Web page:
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How this Insurance Company Competes With Google, Netflix, and Warby Parker for Top Talent

March 30, 2016

By Justin Bariso

Times have changed.

How would you like to work for a company that--in addition to offering a competitive salary and holding a reputation for a great culture--provided the following perks to employees:

  • Up to $1,500 per year to put towards a non-work-related passion
  • Complimentary Fitbit tracker
  • Flexibility to work remotely (if desired)
  • Fresh fruit (and other healthy snacks) available throughout the day
  • Unlimited time off from work

Interested? Okay, one thing you should know: This isn't a technology company.

It's an insurance company.

PURE (Privilege Underwriters Reciprocal Exchange) is a policyholder-owned insurer that specializes in serving high-net-worth individuals and families. Since its founding in 2006 by a group of insurance professionals, the company has achieved significant growth (at least 40% annually) and now serves more than 50,000 members (policyholders) across the US.

According to PURE, a large reason for their rapid growth is their passionate and engaged workforce.

But at a time when employee engagement remains low, how does an insurance company buck the status quo?

Surpassing Expectations

As time moves ever-forward, employee expectations naturally evolve. In the technology industry, companies like Google and Netflix have set the bar as to what high-performing employees can expect--with perks like healthy (free) food and flexible time off policies the norm nowadays.

But should companies in more traditional industries be looking to provide similar benefits?

Colin Haupt, Vice President of Human Resources at PURE, says yes. Haupt's background may influence his thinking, having previously worked in the technology and media industries. In order to stay relevant with potential young talent, Haupt knew that PURE's perks had to compete with top-tier companies--not just in the insurance space, but in other industries as well.

But Haupt and his team didn't want to just copy those companies; they wanted to innovate.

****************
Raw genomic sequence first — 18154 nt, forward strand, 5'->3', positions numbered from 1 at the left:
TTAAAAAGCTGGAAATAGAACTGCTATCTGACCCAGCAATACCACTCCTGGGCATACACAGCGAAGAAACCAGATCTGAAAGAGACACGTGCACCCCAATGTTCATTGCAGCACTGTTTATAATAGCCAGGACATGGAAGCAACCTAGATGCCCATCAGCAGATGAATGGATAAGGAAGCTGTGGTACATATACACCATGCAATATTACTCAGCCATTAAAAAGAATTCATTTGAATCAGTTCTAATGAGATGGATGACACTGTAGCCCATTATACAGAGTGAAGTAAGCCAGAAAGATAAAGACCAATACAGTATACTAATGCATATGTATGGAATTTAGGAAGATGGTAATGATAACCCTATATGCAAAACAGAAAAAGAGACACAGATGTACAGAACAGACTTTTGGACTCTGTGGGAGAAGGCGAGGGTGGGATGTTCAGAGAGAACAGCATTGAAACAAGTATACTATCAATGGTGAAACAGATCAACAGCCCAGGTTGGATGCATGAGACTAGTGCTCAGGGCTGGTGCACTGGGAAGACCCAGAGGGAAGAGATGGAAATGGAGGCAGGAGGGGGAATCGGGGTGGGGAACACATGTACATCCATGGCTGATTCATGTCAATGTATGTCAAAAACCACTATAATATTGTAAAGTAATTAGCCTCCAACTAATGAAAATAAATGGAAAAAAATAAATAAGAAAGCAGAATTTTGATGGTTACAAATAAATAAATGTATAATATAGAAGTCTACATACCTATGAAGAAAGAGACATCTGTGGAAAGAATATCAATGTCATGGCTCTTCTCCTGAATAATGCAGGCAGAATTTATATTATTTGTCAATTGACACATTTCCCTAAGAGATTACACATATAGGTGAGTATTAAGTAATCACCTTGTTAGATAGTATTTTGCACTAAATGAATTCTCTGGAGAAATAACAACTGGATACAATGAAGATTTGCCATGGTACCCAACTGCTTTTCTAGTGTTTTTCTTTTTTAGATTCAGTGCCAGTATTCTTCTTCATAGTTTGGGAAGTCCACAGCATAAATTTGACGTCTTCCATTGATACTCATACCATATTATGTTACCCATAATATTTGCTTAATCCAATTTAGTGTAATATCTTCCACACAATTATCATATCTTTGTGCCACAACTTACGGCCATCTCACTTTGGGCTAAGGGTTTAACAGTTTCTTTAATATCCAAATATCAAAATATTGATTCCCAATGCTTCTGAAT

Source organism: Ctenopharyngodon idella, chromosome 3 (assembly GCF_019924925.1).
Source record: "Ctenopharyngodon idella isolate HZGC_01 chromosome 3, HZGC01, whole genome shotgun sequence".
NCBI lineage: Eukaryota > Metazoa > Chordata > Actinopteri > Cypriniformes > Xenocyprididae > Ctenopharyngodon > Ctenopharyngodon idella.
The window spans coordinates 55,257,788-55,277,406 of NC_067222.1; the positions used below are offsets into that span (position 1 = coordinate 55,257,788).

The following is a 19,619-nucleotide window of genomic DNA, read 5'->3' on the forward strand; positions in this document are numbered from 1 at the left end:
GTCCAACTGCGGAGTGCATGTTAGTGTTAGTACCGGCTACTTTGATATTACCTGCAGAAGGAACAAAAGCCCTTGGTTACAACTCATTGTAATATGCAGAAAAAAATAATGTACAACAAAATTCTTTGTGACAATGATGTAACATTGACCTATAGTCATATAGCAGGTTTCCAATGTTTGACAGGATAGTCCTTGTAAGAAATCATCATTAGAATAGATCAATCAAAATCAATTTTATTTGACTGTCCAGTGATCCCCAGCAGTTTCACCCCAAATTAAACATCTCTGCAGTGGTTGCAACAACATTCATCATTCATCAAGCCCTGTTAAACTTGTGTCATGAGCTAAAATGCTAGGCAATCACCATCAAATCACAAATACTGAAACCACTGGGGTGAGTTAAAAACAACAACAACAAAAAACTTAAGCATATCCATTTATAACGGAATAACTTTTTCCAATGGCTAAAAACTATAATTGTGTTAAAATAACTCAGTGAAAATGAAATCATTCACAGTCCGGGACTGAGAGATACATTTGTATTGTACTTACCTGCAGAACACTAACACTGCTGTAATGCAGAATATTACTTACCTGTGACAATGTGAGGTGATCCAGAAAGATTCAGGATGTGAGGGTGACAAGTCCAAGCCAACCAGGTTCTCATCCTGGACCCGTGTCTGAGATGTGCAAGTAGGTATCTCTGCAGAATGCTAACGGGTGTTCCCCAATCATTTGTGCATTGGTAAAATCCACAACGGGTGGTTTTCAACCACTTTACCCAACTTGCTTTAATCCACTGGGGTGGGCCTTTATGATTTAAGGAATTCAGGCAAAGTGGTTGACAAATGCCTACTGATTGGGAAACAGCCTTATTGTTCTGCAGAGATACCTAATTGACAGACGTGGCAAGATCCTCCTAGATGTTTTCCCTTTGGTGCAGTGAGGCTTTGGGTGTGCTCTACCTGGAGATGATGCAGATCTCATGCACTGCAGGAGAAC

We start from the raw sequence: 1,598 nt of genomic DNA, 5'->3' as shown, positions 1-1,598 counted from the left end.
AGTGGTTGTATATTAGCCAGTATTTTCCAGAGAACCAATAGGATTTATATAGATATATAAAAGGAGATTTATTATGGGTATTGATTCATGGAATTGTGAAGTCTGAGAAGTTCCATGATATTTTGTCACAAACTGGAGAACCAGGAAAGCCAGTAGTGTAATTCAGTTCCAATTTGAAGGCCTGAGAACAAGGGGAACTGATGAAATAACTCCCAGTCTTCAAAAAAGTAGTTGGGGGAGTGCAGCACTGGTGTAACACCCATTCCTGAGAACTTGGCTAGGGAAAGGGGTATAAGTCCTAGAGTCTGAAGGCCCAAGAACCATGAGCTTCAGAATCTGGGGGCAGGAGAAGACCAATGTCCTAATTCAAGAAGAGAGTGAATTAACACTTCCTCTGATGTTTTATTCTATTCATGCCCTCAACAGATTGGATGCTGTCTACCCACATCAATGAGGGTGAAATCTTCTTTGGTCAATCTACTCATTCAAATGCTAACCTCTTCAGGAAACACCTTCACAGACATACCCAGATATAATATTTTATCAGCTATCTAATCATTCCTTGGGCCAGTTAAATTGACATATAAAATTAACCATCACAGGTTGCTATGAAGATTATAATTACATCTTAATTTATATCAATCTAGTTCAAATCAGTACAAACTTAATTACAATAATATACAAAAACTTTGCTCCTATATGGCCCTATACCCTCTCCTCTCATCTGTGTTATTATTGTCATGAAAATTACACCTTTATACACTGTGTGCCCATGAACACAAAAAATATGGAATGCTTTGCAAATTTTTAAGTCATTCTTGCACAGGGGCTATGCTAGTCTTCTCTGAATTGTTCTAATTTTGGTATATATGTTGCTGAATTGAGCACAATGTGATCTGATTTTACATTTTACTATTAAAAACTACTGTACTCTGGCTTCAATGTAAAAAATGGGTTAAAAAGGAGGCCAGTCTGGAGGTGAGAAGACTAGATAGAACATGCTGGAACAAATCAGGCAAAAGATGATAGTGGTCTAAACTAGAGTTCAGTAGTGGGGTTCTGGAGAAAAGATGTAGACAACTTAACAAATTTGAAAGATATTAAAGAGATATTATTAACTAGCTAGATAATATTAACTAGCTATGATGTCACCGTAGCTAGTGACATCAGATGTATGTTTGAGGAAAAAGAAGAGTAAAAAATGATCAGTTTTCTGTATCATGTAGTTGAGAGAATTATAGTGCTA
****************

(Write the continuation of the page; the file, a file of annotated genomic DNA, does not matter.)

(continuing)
"We formed an 'employee engagement committee'," says Haupt. "The sole purpose was to develop initiatives that employees loved and ultimately drove high employee engagement." The committee, which is made up of a rotating group of between 10 and 12 persons (previously including CEO Ross Buchmueller), has been instrumental in creating PURE's innovative initiatives.

For example, consider the "Passion Fund" program. This initiative offers employees up to $1,500 every year in tuition reimbursement for a course of their choice. PURE gives employees the freedom to pursue their passions--whatever they may be--resulting in an accredited certification or license.

Employees have tapped passion funding to become certified in photography, tai chi and even racecar driving.

PURE also recognizes the importance of keeping their employees healthy. The company-wide wellness program includes the following:

  • Employees can receive a Fitbit tracker in exchange for completing a biometric screening and health survey
  • A comprehensive online portal where employees can track their own physical activity and progress
  • Smoking cessation and weight loss programs
  • Nutritional information and other health programs

The company has even begun a points program that rewards employees for achieving various goals, such as breaking free from smoking, or completing a "10,000 step" challenge within a certain period of time. Prizes include fitness apparel and eventually reduced health insurance premiums (among others).

Flex PTO

In addition, the PURE leadership team decided to replace its traditional paid-time-off program with what they call "Flex PTO". Similar to Netflix, employees have no specified maximum number of days off. It's simply the employee's responsibility to coordinate his or her schedule with the team and appropriate manager. (Any more than three consecutive weeks off also requires approval from senior management.)

Managers view employees as autonomous and able to get their jobs done, building a culture of mutual trust.

Still, the value of unlimited-time-off policies has been questioned by many. Critics claim such policies put added pressure on employees, most of whom aren't taking much time off in the first place. To combat that, PURE requires that employees take a minimum of two weeks off per year.

And again, please remember:

We're talking about an insurance company.

What's the result of all this forward thinking? Early returns look promising. In addition to the company's rapid growth, employee have turned to review website Glassdoor to spread the good word. Current ratings show 92% of employees recommend working at PURE to a friend, and 100% approve of the CEO.

Haupt says that stems from everybody at PURE buying in, from Buchmueller down the line. "Ross has really taken an interest in these initiatives from the beginning," says Haupt.

"We all feel that as PURE grows, it's critical both to preserve and enhance the great culture we've created."

What You Can Learn

If you're a business owner, regardless of which space or industry you're in, the key is to ask: What am I doing for my people now? That's not just an HR issue--all company leaders need to be involved.

Don't aim to just satisfy employees. Aim to make them love you.

Because when you go above and beyond what your own employees expect, they'll be moved to give back. They'll stay longer and act loyally.

Along the way, you'll create an invaluable byproduct, which also happens to be the best brand advocate possible: the happy employee.

Try beating that as a recruitment tool.